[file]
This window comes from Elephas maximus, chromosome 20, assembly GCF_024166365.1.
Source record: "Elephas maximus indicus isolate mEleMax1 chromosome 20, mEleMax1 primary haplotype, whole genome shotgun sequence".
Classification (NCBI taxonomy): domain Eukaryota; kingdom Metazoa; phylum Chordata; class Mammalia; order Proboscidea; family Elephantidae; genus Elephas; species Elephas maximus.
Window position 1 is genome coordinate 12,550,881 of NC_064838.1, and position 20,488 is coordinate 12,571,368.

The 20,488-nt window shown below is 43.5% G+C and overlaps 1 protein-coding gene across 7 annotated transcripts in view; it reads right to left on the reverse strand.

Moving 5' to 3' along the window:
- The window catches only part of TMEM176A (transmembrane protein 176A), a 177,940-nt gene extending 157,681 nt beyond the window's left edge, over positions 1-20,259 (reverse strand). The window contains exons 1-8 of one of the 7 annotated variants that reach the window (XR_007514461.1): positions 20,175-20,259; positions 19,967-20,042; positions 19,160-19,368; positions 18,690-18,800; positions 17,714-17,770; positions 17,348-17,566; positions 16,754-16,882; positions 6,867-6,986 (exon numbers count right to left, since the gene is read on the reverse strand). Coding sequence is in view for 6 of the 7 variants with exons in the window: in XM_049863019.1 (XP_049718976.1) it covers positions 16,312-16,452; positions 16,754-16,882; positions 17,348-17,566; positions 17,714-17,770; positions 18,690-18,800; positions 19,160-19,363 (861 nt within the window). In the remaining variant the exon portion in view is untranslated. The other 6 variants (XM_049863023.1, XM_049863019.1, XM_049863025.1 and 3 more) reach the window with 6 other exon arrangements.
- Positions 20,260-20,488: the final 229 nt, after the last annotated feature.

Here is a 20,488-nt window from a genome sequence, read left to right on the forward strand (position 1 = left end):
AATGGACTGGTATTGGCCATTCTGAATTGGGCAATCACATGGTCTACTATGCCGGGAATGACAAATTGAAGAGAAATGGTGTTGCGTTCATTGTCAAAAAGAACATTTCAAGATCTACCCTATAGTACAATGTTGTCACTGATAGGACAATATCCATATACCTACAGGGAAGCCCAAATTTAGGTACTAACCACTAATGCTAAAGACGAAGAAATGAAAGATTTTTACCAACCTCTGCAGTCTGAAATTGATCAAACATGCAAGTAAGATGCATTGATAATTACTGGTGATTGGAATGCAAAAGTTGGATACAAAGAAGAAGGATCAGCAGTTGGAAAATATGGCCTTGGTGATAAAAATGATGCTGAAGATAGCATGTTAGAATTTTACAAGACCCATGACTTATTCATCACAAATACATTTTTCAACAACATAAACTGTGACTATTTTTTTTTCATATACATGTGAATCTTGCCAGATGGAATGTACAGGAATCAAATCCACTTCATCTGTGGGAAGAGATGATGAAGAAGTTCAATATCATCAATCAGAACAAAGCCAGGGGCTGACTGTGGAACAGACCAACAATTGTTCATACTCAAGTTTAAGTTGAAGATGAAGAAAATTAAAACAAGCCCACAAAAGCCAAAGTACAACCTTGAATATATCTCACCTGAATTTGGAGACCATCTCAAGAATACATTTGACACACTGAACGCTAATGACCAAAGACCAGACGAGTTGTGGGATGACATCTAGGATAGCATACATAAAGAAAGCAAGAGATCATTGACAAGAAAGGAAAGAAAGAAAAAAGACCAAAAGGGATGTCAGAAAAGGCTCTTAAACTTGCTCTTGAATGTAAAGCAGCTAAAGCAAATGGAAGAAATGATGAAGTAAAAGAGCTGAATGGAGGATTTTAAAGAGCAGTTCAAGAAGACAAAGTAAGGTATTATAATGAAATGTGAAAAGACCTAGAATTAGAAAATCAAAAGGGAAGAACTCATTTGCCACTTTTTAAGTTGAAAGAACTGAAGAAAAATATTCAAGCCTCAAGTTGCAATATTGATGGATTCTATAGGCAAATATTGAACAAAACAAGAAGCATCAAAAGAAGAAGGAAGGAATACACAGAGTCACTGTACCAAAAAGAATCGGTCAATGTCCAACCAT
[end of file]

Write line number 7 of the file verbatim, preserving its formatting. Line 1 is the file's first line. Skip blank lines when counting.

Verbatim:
- The window catches only part of TMEM176A (transmembrane protein 176A), a 177,940-nt gene extending 157,681 nt beyond the window's left edge, over positions 1-20,259 (reverse strand). The window contains exons 1-8 of one of the 7 annotated variants that reach the window (XR_007514461.1): positions 20,175-20,259; positions 19,967-20,042; positions 19,160-19,368; positions 18,690-18,800; positions 17,714-17,770; positions 17,348-17,566; positions 16,754-16,882; positions 6,867-6,986 (exon numbers count right to left, since the gene is read on the reverse strand). Coding sequence is in view for 6 of the 7 variants with exons in the window: in XM_049863019.1 (XP_049718976.1) it covers positions 16,312-16,452; positions 16,754-16,882; positions 17,348-17,566; positions 17,714-17,770; positions 18,690-18,800; positions 19,160-19,363 (861 nt within the window). In the remaining variant the exon portion in view is untranslated. The other 6 variants (XM_049863023.1, XM_049863019.1, XM_049863025.1 and 3 more) reach the window with 6 other exon arrangements.